Making the most of your predatory mites
Particular species need to be handled, stored and applied differently to optimize efficacy.
September 24, 2019 By Dr. Abida Nasreen
Mites don’t have the best reputation when it comes to the general public but growers pay thousands of dollars every year to get them into their greenhouses. In fact, most of the greenhouse crops grown in Canada are produced with the help of these very small organisms.
Mites are animals of the order Acarina and can be either pests or predators in the greenhouse. There are several varieties of predatory mites, each with their own preferred food sources. Life cycles are similar to many insect pests, starting with the egg stage, the larval period, the nymph stages and finally the adult. All life stages are predatory, except for the egg stage.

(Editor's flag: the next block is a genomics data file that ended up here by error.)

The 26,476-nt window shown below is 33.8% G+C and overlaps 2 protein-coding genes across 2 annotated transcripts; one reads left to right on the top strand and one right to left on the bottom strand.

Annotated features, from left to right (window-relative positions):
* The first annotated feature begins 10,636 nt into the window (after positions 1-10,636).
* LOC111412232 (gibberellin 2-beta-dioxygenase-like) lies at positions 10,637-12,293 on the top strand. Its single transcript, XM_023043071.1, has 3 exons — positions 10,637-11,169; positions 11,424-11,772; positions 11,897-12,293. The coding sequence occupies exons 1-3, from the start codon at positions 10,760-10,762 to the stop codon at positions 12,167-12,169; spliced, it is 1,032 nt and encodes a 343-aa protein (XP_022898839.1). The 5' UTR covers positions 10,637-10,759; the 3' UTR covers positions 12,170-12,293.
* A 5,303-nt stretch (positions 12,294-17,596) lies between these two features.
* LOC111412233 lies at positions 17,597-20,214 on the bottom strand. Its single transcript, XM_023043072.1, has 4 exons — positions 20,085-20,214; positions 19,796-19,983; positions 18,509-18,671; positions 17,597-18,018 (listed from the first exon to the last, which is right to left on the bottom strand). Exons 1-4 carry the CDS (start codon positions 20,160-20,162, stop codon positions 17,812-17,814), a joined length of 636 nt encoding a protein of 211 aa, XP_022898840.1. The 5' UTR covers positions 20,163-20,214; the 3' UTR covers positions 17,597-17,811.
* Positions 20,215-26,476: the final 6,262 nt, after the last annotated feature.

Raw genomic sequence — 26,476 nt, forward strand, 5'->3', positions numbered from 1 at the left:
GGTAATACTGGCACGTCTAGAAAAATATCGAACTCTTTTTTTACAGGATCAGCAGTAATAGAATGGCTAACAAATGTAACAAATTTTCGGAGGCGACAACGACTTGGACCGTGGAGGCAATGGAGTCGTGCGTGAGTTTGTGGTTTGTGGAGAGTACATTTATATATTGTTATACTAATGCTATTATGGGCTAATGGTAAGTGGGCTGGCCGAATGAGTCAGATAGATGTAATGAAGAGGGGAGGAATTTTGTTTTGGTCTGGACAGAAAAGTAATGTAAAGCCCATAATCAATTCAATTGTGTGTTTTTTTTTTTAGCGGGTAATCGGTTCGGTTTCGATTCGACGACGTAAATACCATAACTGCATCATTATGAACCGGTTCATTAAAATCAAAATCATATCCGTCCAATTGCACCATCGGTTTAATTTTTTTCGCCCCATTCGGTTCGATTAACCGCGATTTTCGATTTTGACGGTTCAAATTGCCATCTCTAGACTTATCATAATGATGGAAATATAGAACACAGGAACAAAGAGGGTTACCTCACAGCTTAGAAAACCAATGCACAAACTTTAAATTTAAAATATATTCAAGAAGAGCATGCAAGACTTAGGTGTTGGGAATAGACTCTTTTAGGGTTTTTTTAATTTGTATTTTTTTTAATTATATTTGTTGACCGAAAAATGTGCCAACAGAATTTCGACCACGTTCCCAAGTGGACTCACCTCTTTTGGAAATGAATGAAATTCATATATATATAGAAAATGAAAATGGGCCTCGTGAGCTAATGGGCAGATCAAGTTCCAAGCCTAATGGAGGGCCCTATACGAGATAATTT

These tiny bugs might be small but they are voracious. They eat a variety of plant-consuming mites and insects. In the absence of prey, predatory mites are able to sustain their populations by eating pollen or nectar, which makes them great as a preventative measure on crops. Predatory mites were one of the first beneficial insects to be commercially produced for the greenhouse industry. They have attracted a lot of attention due to their role in the biological control of small arthropods. Pesticide resistance in many insect pests have further boosted their importance in crop pest management, and growers are turning to predatory mites as permanent solutions.
Specialists vs generalists
Commercially available predatory mites can be categorized as specialist or generalist predators. Specialist predators are used for targeting specific pests in the greenhouse, while generalists are used as a preventative method against a variety of different pests. Different species of mites prefer different environments in order to work optimally. For example, some work best on smooth leaf surfaces while others are better on hairier plants. Obviously, one mite will not fit in all situations, and having a good understanding of different types of mites and their behaviours is important to establishing a successful IPM program.